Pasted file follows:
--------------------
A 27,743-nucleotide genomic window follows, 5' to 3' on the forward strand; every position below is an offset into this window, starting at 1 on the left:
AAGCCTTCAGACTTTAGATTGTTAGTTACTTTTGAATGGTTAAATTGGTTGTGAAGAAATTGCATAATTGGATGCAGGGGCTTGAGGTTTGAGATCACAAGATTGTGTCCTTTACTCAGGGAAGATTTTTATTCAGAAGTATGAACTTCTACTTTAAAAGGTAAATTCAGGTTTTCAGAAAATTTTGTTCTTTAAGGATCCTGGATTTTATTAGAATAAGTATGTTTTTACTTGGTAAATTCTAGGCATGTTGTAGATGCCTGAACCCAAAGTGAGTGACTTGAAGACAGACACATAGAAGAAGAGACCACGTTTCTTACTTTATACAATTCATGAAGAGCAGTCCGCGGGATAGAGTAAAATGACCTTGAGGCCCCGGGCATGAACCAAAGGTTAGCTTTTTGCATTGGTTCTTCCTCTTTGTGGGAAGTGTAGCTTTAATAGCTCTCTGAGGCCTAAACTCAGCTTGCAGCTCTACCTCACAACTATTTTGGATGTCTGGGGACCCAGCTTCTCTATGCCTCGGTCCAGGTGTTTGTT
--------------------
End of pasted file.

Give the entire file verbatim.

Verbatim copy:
A 27,743-nucleotide genomic window follows, 5' to 3' on the forward strand; every position below is an offset into this window, starting at 1 on the left:
AAGCCTTCAGACTTTAGATTGTTAGTTACTTTTGAATGGTTAAATTGGTTGTGAAGAAATTGCATAATTGGATGCAGGGGCTTGAGGTTTGAGATCACAAGATTGTGTCCTTTACTCAGGGAAGATTTTTATTCAGAAGTATGAACTTCTACTTTAAAAGGTAAATTCAGGTTTTCAGAAAATTTTGTTCTTTAAGGATCCTGGATTTTATTAGAATAAGTATGTTTTTACTTGGTAAATTCTAGGCATGTTGTAGATGCCTGAACCCAAAGTGAGTGACTTGAAGACAGACACATAGAAGAAGAGACCACGTTTCTTACTTTATACAATTCATGAAGAGCAGTCCGCGGGATAGAGTAAAATGACCTTGAGGCCCCGGGCATGAACCAAAGGTTAGCTTTTTGCATTGGTTCTTCCTCTTTGTGGGAAGTGTAGCTTTAATAGCTCTCTGAGGCCTAAACTCAGCTTGCAGCTCTACCTCACAACTATTTTGGATGTCTGGGGACCCAGCTTCTCTATGCCTCGGTCCAGGTGTTTGTT